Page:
Vampire Pulp & Pop-Gnosticism
- I love a good vampire story as much as the next human, but the proliferation of vampire pulp fiction is becoming a pain in the neck for pastors. I am by no means an archenemy of sci-fi/fantasy fiction. I’m not of the same ilk as cultural fundamentalists with no fun, too much damn, and not enough mental. It was the fantasy genre in my preteen years which transmuted me from a video-gamer to a reader.
- Bram Stoker served up my first bite of Irish literature, a taste I acquired at age fifteen, much to my bemused parents’ surprise. But herein lurks the real danger: parents are so overjoyed that their skater dropout kid is finally enjoying a book without pictures, that they don’t notice the camouflaged doctrines stashed within the pages.
I know that getting teens to read is like getting a vampire to eat his veggies. So when the truncated-text-savvy generation finds a literary genre with which they can identify, parents are loath to squelch this new appetite for full sentences. When dad discovers a copy of Twilight under his son’s mattress, he sighs in relief, without considering that this may merely be a different flavor of Satan’s bait. It may not be feeding lust or sloth or anti-establishment sentiments (the trinity of teen temptations), but vampire fiction can titillate an appetite for the occult that is even more devastating. It is naïve to say, “Reading anything is better than reading nothing.” Books are the gateway to the heart. Satan will use any slipway he can to smuggle curiosity for the occult into young minds. The bait is a book, the hook is curiosity.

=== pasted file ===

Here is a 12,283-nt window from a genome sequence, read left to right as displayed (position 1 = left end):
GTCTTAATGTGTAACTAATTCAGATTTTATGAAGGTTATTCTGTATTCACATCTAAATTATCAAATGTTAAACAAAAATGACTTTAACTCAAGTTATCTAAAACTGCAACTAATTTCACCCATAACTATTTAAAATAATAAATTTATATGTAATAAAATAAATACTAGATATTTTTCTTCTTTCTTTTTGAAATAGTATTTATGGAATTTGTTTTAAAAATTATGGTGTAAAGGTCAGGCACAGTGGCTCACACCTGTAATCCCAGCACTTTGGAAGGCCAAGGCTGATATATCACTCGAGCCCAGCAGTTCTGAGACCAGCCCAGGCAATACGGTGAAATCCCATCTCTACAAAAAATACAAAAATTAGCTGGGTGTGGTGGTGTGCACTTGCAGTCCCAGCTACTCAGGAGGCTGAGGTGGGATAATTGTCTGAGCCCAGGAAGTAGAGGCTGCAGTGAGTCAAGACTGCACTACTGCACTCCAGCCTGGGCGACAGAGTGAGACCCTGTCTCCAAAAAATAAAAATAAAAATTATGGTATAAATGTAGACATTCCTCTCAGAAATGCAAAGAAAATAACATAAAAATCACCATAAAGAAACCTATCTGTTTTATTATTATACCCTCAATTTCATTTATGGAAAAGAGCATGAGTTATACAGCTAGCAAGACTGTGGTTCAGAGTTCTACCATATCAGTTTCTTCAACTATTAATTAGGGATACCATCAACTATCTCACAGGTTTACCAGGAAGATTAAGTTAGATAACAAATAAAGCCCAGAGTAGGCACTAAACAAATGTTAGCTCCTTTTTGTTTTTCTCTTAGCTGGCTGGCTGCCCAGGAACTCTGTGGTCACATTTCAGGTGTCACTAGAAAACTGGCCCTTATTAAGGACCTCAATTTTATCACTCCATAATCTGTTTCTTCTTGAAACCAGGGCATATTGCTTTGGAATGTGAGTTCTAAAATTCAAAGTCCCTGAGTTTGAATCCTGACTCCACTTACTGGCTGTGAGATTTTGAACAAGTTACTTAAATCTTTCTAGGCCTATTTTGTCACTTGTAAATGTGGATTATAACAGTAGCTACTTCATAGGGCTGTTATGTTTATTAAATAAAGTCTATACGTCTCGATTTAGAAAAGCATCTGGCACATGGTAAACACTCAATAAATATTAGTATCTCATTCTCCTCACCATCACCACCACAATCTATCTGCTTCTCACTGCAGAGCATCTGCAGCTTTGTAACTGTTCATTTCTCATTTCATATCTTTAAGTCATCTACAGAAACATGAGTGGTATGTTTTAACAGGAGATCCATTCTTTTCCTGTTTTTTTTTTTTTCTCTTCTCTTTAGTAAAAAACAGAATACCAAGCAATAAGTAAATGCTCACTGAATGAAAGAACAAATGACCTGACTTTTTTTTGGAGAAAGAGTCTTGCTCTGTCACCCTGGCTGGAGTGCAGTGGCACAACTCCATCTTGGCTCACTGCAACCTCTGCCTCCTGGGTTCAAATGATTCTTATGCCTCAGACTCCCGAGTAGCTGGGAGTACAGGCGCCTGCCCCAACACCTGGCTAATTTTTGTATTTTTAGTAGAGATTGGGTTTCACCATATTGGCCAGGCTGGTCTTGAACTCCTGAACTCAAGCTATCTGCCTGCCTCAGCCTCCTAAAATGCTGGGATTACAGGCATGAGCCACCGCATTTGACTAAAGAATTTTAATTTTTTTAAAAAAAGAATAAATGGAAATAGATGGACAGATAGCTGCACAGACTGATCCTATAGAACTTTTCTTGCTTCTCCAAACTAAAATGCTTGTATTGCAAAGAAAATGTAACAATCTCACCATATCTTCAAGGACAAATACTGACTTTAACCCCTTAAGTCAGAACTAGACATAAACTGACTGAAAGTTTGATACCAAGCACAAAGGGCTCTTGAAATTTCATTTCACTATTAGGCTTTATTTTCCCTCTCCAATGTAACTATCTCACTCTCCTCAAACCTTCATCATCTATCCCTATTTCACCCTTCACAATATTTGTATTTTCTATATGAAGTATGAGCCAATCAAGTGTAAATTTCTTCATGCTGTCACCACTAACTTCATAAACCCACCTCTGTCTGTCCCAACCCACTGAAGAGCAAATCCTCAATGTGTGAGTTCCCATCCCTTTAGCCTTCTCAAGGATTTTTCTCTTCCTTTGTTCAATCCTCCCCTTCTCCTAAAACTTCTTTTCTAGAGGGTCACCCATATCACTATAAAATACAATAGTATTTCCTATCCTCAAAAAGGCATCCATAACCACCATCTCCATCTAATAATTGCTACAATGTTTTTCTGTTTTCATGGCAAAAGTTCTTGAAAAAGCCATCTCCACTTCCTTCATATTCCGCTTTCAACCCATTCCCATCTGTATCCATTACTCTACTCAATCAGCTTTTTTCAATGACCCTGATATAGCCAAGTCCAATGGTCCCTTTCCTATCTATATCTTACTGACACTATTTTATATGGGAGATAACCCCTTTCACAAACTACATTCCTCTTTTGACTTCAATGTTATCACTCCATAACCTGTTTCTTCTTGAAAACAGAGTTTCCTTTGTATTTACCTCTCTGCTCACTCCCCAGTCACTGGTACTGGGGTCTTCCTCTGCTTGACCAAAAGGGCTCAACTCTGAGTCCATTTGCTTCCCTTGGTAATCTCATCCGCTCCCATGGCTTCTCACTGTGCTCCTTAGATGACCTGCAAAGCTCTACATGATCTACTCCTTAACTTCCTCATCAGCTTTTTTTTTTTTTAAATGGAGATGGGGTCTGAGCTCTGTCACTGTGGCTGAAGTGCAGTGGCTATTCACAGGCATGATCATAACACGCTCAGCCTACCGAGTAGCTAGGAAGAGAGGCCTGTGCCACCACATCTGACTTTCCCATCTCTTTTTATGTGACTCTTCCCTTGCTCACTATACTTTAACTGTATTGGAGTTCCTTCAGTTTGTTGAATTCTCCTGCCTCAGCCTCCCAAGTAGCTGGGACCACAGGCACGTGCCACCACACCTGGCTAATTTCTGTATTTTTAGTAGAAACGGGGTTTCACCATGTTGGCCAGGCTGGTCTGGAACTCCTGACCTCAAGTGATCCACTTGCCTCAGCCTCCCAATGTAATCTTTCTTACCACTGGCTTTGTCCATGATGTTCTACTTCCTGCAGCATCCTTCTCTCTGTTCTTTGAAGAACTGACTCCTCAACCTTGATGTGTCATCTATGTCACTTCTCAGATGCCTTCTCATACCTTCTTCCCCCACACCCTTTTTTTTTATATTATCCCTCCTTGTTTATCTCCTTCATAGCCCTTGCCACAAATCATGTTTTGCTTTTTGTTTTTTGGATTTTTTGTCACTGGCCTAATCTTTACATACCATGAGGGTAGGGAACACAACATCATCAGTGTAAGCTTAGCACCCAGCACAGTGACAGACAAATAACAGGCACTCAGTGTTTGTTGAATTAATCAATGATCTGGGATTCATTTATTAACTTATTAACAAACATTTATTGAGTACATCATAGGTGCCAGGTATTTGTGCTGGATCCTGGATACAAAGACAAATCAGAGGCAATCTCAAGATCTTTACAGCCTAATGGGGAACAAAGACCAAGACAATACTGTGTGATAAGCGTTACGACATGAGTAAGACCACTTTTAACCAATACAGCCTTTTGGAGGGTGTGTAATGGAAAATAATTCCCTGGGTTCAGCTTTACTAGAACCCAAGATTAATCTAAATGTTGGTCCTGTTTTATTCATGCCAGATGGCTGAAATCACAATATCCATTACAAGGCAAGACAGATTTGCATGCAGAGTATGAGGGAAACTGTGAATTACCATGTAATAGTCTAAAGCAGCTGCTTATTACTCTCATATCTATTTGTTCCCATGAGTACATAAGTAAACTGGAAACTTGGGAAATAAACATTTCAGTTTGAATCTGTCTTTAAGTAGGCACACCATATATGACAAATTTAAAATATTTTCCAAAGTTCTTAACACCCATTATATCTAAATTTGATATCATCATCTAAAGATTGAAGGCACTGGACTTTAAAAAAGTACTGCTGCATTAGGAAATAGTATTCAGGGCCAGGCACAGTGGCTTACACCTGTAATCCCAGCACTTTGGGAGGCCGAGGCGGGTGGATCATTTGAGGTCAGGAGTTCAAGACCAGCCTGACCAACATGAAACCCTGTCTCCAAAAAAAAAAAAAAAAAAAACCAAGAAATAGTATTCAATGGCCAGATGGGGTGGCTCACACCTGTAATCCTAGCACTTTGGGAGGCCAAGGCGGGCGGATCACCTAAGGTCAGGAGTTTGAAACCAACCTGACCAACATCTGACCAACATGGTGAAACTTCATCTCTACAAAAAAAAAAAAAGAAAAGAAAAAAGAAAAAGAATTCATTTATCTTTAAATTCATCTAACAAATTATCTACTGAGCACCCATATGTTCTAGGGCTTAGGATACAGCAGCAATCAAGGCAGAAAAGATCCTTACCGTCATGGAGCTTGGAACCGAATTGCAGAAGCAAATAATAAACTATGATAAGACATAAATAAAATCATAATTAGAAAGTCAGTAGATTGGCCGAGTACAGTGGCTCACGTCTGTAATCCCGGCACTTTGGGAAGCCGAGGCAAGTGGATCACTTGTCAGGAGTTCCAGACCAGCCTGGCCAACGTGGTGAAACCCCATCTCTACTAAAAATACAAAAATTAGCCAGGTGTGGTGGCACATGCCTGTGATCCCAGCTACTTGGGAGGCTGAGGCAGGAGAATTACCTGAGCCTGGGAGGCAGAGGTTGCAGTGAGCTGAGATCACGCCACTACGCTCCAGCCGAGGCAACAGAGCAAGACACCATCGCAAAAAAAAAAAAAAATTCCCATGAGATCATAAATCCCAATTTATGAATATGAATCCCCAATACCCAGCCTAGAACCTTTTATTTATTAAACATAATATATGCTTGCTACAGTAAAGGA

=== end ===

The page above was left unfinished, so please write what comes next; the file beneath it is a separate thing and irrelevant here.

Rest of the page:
I awakened to the popularity of this sanguine genre when I overheard young adults engrossed in Twilight banter after a Bible study (Team Edward??). These were mostly mature believers who were taken with the “innocence” of this particular saga. I was told it’s not childish or gross, it’s more of a love story. With sheepish foot-shuffling they explained how our virtuous vampire hero guards the purity of his love by refusing to sleep with her. His reasoning is simple: “If I kiss you, I might eat you.” How romantic. Am I the only one who finds it creepy that when the protagonist compliments his girlfriend’s scent he doesn’t mean “Like Channelle,” but rather, “Like a medium rare steak”? This gives a whole new meaning to treating a woman like a piece of meat. Nevertheless, I was assured that it was all harmless fun…for discerning adults. But my concern is that this genre’s teeth have sunk deeply into the preteen market. It’s twelve-year-old girls who are imbibing these macabre doctrines. “Oh please, what doctrines?” you say. A mindset in which a) immortality is fictitious (“It’s just a story, Dad”), or b) if immortality is real, it comes with undesirable consequences (like being 300 years younger than your boyfriend), c) love is expressed through becoming like your partner (even if he’s a bad apple and it costs you friendships, family, or your soul), and d) that excitement is found in knowing secrets to which the rest of the world—especially your parents—is oblivious (what I call pop-Gnosticism).